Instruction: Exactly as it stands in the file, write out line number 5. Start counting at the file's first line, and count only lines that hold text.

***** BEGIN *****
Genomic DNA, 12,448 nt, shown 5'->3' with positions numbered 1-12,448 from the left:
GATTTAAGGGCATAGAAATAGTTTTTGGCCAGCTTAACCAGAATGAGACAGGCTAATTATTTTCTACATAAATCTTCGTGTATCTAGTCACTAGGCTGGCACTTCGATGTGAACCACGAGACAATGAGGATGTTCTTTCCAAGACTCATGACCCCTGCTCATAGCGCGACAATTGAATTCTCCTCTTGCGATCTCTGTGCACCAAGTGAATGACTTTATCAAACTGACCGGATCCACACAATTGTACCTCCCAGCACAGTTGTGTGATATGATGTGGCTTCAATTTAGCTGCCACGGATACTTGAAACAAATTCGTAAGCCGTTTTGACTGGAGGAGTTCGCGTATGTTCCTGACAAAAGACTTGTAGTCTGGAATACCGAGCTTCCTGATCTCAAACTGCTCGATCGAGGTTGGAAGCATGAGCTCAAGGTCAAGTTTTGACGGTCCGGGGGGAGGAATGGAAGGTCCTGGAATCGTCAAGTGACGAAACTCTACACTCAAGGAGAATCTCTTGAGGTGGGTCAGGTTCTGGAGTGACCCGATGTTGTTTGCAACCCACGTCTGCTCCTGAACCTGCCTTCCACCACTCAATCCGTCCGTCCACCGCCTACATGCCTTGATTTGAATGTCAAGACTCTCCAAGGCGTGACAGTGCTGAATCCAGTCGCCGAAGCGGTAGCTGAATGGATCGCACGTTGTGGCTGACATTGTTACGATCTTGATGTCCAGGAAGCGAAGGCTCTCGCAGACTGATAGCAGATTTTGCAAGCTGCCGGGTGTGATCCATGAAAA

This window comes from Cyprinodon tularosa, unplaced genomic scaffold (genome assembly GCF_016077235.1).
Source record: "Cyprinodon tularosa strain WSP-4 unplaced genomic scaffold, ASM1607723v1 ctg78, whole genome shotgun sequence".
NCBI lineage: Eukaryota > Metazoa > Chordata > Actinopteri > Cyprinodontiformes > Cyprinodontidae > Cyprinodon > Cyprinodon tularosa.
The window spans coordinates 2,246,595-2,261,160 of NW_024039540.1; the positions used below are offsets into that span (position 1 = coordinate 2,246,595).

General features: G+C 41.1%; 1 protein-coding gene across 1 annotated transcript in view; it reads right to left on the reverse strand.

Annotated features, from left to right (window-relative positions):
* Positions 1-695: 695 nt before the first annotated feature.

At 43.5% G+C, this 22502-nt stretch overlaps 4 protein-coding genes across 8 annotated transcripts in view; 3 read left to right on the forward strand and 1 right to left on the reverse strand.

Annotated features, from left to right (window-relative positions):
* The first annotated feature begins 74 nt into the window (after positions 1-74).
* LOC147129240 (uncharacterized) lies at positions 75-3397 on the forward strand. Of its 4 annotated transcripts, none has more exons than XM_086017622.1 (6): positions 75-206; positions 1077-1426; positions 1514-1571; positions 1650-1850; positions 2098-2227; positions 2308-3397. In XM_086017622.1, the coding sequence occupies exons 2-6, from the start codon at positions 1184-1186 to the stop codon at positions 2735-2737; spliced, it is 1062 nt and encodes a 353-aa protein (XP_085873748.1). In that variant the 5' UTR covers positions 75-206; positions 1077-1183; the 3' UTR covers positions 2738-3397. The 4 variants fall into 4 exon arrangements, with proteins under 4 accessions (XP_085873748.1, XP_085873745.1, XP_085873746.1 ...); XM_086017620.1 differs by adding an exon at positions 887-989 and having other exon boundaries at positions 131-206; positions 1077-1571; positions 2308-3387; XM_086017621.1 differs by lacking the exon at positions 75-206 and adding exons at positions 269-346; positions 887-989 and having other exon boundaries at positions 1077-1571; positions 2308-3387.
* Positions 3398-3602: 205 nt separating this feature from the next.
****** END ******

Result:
NCBI lineage: Eukaryota > Metazoa > Chordata > Actinopteri > Cyprinodontiformes > Cyprinodontidae > Cyprinodon > Cyprinodon tularosa.